Women and Business
In Europe there has been a vivid growth of many attempts to try to lure young women into gaining experience with science and technology, the European government is playing a comparison game that challenges women to actually embrace the male mushroomed professional oasis. The question of women embracing technology in business has been mooted in all the spheres of life across continental Europe. Special events for girls and women have been organised by participants’ world wide, though with minimal disputes emanating from some quarters.
Experts have also highlighted the positive aspect of bringing women together. At rare circumstances have women been found in larger situation due to issues of segregation. Women empowerment is somehow trying to narrow the gender gap that overtly dominated by male. Modern trends now indicate that organisations are shifting into providing women with access to senior positions and regard work life balance as a common problem instead of as a personal restriction Blackburn & Jarman (2004)
Due to better working conditions in the public sector in comparison to the private sector, published data on 15 European countries indicate that 34% of female researchers work in higher education and 31 % in the government are relatively higher compared to
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Conditions of doing business have harbored a leaky pipeline that filters out lucrative women professionals. The implicit here has seen a few fellows, surviving the ladder to senior positions in the business sector. Consequently, the ripple effect on the lives of people is a big welcome although the social, cultural and financial costs have been underestimated. Experience they say is the best teacher, owing to discrepancy between lived experience and organisanitional discourse on gender equality is a prerequisite into changing organisational practice and its core value system.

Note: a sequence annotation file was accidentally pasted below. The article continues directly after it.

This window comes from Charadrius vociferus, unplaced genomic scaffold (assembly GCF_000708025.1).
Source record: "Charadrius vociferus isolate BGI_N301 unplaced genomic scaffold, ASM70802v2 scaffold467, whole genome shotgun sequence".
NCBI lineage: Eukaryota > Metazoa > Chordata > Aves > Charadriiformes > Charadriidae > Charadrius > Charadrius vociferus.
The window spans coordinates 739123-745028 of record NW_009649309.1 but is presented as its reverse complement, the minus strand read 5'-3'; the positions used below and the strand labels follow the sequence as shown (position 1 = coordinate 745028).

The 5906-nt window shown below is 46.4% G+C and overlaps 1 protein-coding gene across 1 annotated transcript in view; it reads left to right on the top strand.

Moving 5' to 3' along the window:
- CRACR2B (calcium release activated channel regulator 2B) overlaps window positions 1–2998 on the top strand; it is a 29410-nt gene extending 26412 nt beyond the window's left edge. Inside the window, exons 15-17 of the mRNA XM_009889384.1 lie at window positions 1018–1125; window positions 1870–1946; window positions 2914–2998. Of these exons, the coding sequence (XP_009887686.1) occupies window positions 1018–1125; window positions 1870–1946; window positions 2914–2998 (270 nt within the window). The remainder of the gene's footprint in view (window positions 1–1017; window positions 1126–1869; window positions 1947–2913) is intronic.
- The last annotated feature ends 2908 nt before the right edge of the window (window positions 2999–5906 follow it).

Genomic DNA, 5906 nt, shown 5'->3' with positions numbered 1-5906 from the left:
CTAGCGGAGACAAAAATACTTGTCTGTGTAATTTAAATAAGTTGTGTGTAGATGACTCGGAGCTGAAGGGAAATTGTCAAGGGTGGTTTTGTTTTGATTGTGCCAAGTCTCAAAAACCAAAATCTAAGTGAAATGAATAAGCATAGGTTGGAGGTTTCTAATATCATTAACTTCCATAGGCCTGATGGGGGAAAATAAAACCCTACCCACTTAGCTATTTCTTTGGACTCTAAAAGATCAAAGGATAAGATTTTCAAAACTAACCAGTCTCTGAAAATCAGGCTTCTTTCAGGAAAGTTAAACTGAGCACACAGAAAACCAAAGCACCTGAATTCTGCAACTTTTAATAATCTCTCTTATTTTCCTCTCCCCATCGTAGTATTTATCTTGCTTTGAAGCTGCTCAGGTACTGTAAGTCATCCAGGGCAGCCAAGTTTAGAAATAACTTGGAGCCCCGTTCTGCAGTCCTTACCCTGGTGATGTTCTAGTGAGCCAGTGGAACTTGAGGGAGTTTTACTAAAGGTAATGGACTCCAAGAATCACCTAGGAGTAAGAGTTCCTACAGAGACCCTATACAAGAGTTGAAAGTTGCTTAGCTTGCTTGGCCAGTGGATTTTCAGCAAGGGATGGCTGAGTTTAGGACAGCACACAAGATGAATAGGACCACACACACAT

The study of rural telecentres makes reference to the technological revolution that is totally changing the way the world communities do business. A critical theme in all three of the following case studies is that these have information and communication technologies (ICTs) are just tolls. Their power to transform is not taking place in a vacuum. I each case it was the building of local partnerships and organization structures that made it possible for ICTs to make a difference. A rural telecntres would not happen without a strong management team and also government and community support.
Equally, the virtual trade mission model depends on local organizations to help identify potential trade mission participants. To make effective use of ICTs business need to have in place specific structures and ways of working. It is not enough for their marketing person to take part in a virtual trade mission; they also need to be capable of the intensive follow-up required equal access to the internet is the subject of a great deal of debate. The rural telecentres model in Australia is a good example of how isolated communities can work to gain access to new ICTs and get connected.
Women based business especially in common wealth is located in rural are where access to the internet may be limited or non- existent. Even urban businesswomen may have difficulties obtaining a phone like or may find the cost prohibitive. Many will need skills training to be able to take advantage of these new technologies. The high cost of purchasing the hardware ad software required are also issues that tent to affect women to a greater degree than they do male business owners simply because, in most countries, women have less access to credit.
These are all challenges that should be overcome by governments, financial institutions and civil society organization. What is needed is the political will that recognizes that these issues are of key importance to economic growth and sustainable development. Once women have more equitable access to ICT, they can use their skills at building and networking to develop their own competitive edge and way of doing business.